Mike Gillis was not a popular man on March 4, 2014.
That was the day Gillis, who was weeks away from getting fired as president and general manager of the Vancouver Canucks, traded Roberto Luongo.
The trade came just two days after then-head coach John Tortorella benched Luongo in favour of Eddie Lack for the Heritage Classic at BC Place, and eight months after Gillis shocked everyone by trading Cory Schneider to the New Jersey Devils at the 2013 NHL Draft.
So after a years-long saga of wondering which star goalie the Canucks would keep, now, the answer was neither.
The return, in both trades, was laughable in the eyes of many.
Check out the replies to this announcement:
IT’S OFFICIAL: #Canucks acquire Jacob Markstrom & Shawn Matthias from Panthers in exchange for Roberto Luongo & Steven Anthony.
— Vancouver #Canucks (@Canucks) March 4, 2014
This article is not meant to shame anyone for their opinion at the time — because the outrage was certainly understandable.
Even the biggest Gillis supporter would have agreed he bungled the goaltending situation.
But now, nearly six years after the Luongo trade, both deals are looking pretty darn good for the Canucks. Both Luongo (retired) and Schneider (sent to the minors) are out of the National Hockey League.
To summarize, Schneider & Luongo were traded for a 1st round pick (Bo Horvat), Jacob Markstrom and (reportedly) Shawn Matthias #cantmakeitup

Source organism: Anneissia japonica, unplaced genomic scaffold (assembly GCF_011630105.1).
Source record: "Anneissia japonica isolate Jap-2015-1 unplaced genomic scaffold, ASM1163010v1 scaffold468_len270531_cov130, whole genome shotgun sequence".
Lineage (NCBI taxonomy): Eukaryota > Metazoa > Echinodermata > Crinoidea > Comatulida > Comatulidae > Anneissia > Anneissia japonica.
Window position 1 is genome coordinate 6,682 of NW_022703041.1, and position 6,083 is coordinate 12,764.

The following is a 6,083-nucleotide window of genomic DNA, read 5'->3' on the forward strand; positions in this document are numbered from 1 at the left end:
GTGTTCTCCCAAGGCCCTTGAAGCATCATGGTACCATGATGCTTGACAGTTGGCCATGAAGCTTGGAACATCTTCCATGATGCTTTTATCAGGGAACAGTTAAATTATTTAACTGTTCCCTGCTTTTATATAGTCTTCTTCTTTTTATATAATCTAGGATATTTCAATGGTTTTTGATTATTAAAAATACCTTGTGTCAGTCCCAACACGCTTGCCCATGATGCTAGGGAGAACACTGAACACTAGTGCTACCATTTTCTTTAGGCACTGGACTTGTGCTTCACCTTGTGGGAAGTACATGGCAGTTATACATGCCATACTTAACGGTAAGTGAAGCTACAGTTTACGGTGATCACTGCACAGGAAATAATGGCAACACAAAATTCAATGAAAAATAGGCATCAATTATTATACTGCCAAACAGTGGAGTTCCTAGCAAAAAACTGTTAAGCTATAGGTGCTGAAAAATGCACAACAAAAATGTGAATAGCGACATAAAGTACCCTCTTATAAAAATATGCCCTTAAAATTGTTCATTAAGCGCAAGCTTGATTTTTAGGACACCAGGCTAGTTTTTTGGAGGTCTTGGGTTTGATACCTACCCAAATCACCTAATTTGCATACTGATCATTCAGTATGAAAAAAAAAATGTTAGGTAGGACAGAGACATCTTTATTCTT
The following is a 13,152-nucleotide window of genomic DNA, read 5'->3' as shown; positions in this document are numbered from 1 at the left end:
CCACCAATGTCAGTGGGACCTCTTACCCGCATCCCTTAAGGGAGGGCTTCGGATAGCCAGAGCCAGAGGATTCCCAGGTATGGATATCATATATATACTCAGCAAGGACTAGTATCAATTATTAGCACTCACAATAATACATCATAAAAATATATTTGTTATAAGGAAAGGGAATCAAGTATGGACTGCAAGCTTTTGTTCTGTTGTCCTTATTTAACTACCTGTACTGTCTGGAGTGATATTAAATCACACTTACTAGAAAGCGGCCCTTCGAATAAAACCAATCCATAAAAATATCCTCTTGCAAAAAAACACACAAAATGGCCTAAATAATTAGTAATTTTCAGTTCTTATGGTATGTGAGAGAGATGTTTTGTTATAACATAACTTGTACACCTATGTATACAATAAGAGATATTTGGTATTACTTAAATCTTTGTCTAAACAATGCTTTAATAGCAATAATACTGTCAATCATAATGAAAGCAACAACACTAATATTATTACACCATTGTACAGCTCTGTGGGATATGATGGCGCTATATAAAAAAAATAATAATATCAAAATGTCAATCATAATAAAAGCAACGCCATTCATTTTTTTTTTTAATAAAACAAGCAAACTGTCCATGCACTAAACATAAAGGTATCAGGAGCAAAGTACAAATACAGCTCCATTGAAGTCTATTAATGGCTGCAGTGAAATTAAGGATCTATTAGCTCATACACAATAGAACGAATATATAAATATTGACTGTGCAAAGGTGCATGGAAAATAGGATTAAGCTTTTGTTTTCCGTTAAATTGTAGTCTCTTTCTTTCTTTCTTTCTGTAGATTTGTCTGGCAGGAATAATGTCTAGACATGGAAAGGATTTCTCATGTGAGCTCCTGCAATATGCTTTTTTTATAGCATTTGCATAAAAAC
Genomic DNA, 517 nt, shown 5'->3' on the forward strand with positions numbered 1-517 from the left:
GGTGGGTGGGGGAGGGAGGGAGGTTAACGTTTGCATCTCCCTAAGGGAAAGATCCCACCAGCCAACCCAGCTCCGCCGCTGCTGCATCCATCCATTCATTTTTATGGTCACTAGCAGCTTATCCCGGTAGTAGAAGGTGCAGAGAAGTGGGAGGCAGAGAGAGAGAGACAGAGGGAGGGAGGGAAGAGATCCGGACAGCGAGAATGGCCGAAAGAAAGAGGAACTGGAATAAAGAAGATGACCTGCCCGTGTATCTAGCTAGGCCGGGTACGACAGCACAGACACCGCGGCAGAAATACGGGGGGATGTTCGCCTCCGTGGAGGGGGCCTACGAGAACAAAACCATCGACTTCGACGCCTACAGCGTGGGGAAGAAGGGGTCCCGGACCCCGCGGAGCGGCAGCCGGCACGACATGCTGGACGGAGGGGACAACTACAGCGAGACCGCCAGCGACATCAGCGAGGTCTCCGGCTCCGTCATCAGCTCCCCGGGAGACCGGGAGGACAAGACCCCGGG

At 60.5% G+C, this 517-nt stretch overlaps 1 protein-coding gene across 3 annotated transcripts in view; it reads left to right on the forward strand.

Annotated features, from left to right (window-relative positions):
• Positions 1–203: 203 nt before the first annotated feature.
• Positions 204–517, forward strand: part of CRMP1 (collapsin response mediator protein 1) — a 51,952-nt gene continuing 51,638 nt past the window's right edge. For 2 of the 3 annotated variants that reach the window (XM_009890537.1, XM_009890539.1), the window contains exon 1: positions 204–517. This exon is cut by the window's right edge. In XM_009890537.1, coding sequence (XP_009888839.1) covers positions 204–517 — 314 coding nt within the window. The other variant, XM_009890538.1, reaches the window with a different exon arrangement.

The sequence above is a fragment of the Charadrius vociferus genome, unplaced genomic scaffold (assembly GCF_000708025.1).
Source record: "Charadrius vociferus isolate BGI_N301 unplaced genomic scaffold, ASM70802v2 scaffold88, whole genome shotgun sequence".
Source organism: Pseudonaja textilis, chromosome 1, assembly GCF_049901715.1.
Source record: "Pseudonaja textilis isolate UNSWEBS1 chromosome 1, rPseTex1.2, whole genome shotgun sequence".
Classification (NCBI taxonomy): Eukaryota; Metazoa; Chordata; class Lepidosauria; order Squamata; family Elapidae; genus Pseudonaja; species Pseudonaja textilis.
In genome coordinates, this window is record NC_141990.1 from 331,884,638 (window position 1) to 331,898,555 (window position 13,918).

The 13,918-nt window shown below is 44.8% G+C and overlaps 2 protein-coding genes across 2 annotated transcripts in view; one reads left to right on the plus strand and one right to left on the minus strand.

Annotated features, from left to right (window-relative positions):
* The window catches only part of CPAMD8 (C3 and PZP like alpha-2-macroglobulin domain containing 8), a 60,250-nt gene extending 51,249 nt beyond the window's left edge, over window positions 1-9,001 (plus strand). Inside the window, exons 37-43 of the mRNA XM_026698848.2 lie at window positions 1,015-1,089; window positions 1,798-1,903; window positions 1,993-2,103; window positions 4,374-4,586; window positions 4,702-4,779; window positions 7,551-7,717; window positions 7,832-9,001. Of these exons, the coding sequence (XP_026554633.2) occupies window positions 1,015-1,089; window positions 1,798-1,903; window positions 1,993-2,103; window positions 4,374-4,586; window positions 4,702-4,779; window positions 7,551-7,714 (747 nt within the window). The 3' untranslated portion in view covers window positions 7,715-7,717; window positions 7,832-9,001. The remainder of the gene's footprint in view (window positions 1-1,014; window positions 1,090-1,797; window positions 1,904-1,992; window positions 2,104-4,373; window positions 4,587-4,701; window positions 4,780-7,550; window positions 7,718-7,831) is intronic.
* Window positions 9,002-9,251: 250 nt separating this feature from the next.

— E.J. Hradek (@EJHradek_NHL) March 4, 2014
Meanwhile, two of the players Gillis received in return have panned out exceedingly well.
The Canucks received a first-round pick in exchange for Schneider, which they used to take Bo Horvat.
Jacob Markstrom and Shawn Matthias were acquired for Luongo.
It should be pointed out that Luongo and Schneider did provide value to the teams they were traded to. Luongo put together the fifth-best cumulative save percentage (.921) among NHL goalies with at least 100 games played between 2014 and 2018. Schneider’s play dropped off sooner than Luongo’s, but he had the second-best cumulative save percentage in his first three seasons with the Devils (2013 to 2016).
Certainly, neither trade looked good when Luongo and Schneider shared the net at the 2016 NHL All-Star Game.
— Rob Williams (@RobTheHockeyGuy) January 31, 2016
But where would the Canucks be now without Horvat and Markstrom? No other players acquired through the trade route, with the possible exception of J.T. Miller, have contributed more to the Canucks’ success this season.
The fact that the Canucks won the Horvat deal is nothing new — we declared this more than two years ago. But the Luongo trade? Well, that’s a relatively fresh revelation.
It didn’t start out well for Markstrom in Vancouver, as Tortorella refused to give him a start for over a month after the trade. The next season, Markstrom cleared waivers and was sent to the Utica Comets.
From that moment on, Markstrom’s stock has risen. He led the Comets to the Calder Cup Final in 2015, then served as a reliable backup to Ryan Miller in Vancouver for two seasons before taking over as the Canucks’ starter in 2017.
But it wasn’t until the midpoint of last season that Markstrom began playing like a top-tier NHL goalie. He was voted team MVP by the fans, and is in the running for that award again this season.
Named to the NHL All-Star Game last week, Markstrom is now poised to sign a rich free agent contract for Summer 2020.
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